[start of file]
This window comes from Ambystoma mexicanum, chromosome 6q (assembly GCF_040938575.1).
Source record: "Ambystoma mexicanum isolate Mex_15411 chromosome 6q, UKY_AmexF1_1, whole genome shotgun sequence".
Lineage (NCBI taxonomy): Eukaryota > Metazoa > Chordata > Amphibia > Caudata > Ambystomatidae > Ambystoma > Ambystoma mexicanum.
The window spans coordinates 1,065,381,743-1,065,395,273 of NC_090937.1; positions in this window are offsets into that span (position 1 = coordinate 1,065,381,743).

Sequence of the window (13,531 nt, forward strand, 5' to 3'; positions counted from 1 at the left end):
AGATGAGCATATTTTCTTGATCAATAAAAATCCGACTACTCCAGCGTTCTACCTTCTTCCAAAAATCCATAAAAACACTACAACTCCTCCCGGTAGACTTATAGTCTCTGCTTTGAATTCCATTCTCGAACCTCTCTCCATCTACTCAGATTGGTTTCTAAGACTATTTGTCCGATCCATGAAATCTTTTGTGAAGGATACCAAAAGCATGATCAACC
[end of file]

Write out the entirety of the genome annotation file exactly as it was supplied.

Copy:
This window comes from Ambystoma mexicanum, chromosome 6q (assembly GCF_040938575.1).
Source record: "Ambystoma mexicanum isolate Mex_15411 chromosome 6q, UKY_AmexF1_1, whole genome shotgun sequence".
Lineage (NCBI taxonomy): Eukaryota > Metazoa > Chordata > Amphibia > Caudata > Ambystomatidae > Ambystoma > Ambystoma mexicanum.
The window spans coordinates 1,065,381,743-1,065,395,273 of NC_090937.1; positions in this window are offsets into that span (position 1 = coordinate 1,065,381,743).

Sequence of the window (13,531 nt, forward strand, 5' to 3'; positions counted from 1 at the left end):
AGATGAGCATATTTTCTTGATCAATAAAAATCCGACTACTCCAGCGTTCTACCTTCTTCCAAAAATCCATAAAAACACTACAACTCCTCCCGGTAGACTTATAGTCTCTGCTTTGAATTCCATTCTCGAACCTCTCTCCATCTACTCAGATTGGTTTCTAAGACTATTTGTCCGATCCATGAAATCTTTTGTGAAGGATACCAAAAGCATGATCAACC